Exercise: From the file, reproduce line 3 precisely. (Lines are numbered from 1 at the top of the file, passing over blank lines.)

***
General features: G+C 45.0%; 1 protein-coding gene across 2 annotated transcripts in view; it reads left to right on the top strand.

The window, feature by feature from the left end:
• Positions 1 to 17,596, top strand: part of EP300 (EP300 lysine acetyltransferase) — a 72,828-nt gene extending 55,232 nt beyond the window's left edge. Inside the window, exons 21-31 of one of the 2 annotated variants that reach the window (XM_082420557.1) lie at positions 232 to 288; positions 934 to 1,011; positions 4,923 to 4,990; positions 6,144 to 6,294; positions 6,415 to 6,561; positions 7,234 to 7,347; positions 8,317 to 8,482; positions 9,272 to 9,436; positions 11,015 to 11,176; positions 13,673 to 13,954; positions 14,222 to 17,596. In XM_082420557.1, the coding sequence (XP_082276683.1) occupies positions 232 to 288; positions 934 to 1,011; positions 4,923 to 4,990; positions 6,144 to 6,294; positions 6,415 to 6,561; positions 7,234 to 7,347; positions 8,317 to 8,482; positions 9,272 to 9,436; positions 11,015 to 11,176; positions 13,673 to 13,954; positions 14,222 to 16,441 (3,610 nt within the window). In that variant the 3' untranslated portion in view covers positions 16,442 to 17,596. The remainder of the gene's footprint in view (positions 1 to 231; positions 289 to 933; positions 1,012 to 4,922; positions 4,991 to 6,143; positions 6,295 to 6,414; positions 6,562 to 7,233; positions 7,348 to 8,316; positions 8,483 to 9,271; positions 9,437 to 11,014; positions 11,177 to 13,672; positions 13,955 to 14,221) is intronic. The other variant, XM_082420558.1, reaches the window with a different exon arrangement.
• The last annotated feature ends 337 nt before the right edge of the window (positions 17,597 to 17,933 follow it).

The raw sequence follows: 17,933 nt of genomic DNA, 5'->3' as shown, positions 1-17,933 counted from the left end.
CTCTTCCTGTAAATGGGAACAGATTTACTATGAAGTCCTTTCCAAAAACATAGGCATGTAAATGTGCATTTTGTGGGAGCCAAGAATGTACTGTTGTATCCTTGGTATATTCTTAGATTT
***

• Positions 1 to 17,596, top strand: part of EP300 (EP300 lysine acetyltransferase) — a 72,828-nt gene extending 55,232 nt beyond the window's left edge. Inside the window, exons 21-31 of one of the 2 annotated variants that reach the window (XM_082420557.1) lie at positions 232 to 288; positions 934 to 1,011; positions 4,923 to 4,990; positions 6,144 to 6,294; positions 6,415 to 6,561; positions 7,234 to 7,347; positions 8,317 to 8,482; positions 9,272 to 9,436; positions 11,015 to 11,176; positions 13,673 to 13,954; positions 14,222 to 17,596. In XM_082420557.1, the coding sequence (XP_082276683.1) occupies positions 232 to 288; positions 934 to 1,011; positions 4,923 to 4,990; positions 6,144 to 6,294; positions 6,415 to 6,561; positions 7,234 to 7,347; positions 8,317 to 8,482; positions 9,272 to 9,436; positions 11,015 to 11,176; positions 13,673 to 13,954; positions 14,222 to 16,441 (3,610 nt within the window). In that variant the 3' untranslated portion in view covers positions 16,442 to 17,596. The remainder of the gene's footprint in view (positions 1 to 231; positions 289 to 933; positions 1,012 to 4,922; positions 4,991 to 6,143; positions 6,295 to 6,414; positions 6,562 to 7,233; positions 7,348 to 8,316; positions 8,483 to 9,271; positions 9,437 to 11,014; positions 11,177 to 13,672; positions 13,955 to 14,221) is intronic. The other variant, XM_082420558.1, reaches the window with a different exon arrangement.